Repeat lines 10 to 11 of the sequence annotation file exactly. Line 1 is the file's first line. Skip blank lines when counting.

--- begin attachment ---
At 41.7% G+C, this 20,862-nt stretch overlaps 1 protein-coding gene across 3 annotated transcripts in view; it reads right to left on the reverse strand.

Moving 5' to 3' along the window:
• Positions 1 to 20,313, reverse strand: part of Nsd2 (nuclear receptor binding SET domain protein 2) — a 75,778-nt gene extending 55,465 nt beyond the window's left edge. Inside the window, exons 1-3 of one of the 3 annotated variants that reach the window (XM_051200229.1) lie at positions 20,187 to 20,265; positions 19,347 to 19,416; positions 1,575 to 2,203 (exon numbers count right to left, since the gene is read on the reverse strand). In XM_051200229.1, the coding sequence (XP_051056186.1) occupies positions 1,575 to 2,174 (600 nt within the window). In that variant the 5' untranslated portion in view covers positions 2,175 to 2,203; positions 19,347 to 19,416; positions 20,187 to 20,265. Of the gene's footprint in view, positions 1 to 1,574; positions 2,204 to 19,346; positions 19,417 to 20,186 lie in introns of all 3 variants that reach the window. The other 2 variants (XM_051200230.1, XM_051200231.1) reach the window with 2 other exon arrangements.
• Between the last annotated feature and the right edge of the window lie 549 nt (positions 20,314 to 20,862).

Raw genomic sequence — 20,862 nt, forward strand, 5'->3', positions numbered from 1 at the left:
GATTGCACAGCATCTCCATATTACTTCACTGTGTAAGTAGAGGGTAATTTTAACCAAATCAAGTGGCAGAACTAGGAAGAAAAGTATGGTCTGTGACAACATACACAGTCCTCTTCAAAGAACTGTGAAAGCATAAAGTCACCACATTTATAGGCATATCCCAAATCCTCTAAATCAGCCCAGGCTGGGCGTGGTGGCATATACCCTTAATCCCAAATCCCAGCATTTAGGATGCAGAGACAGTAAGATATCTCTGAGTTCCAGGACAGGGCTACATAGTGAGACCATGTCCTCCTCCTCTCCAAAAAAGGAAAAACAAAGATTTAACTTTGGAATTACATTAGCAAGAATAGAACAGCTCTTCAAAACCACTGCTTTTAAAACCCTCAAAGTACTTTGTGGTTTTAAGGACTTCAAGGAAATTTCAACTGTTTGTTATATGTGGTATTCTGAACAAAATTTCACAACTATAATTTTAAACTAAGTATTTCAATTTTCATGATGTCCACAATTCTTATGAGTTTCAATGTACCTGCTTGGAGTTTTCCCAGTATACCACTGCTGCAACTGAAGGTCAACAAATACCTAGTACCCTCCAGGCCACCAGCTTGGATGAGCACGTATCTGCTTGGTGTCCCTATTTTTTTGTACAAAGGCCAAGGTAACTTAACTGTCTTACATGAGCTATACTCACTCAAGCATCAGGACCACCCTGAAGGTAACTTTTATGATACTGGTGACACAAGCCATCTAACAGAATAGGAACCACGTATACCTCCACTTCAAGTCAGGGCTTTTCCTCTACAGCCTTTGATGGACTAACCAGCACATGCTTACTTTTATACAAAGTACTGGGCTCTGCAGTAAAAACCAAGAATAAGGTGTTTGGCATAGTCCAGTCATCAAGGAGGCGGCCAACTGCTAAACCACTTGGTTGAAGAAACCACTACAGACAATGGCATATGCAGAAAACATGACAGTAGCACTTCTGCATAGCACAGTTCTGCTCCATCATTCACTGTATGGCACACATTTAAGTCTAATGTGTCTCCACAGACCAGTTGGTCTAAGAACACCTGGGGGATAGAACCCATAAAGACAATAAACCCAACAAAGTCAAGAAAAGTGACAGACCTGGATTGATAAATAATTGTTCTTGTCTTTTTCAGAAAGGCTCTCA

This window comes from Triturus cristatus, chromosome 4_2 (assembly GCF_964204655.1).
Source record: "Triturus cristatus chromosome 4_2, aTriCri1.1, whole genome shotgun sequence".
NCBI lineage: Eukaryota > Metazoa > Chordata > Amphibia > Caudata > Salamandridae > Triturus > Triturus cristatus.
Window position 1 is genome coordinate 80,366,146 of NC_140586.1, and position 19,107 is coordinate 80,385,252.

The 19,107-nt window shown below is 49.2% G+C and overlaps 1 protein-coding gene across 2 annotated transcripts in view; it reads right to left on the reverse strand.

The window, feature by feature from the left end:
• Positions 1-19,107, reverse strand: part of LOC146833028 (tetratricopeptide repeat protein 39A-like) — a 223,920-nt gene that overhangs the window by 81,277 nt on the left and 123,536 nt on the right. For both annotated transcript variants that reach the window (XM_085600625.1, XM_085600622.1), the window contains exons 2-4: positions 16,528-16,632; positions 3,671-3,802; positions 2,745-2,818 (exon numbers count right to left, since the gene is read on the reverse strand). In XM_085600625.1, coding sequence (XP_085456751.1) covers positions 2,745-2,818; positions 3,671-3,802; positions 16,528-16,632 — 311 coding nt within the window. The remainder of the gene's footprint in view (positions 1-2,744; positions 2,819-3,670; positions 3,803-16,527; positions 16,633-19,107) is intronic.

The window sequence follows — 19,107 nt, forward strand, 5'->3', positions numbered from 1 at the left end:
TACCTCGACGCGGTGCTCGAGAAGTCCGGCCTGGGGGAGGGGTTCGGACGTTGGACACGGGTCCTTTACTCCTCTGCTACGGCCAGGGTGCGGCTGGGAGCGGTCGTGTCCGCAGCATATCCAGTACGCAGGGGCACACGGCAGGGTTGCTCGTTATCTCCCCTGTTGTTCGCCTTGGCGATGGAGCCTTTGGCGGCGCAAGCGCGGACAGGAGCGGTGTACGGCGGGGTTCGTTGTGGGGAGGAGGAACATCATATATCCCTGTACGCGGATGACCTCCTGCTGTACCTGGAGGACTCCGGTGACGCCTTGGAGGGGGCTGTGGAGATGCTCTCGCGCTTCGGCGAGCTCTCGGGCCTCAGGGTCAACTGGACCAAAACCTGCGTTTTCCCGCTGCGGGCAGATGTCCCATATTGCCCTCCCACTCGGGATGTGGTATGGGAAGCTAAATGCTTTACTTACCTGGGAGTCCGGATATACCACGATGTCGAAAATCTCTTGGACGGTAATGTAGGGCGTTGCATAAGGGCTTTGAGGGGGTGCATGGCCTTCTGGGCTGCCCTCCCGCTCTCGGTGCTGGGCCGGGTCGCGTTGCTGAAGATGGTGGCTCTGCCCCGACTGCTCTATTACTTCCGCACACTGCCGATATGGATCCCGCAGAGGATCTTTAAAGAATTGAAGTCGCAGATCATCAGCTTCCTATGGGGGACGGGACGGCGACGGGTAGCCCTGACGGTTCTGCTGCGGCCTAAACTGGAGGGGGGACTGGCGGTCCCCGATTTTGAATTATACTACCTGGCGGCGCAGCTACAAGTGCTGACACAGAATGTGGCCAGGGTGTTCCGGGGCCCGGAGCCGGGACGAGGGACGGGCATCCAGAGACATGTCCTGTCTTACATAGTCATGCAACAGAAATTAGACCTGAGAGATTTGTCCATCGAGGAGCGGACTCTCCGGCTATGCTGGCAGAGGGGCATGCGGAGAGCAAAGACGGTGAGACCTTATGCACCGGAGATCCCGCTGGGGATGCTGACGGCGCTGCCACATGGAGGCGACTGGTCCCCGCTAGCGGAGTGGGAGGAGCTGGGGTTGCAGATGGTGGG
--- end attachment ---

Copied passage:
Window position 1 is genome coordinate 80,366,146 of NC_140586.1, and position 19,107 is coordinate 80,385,252.

The 19,107-nt window shown below is 49.2% G+C and overlaps 1 protein-coding gene across 2 annotated transcripts in view; it reads right to left on the reverse strand.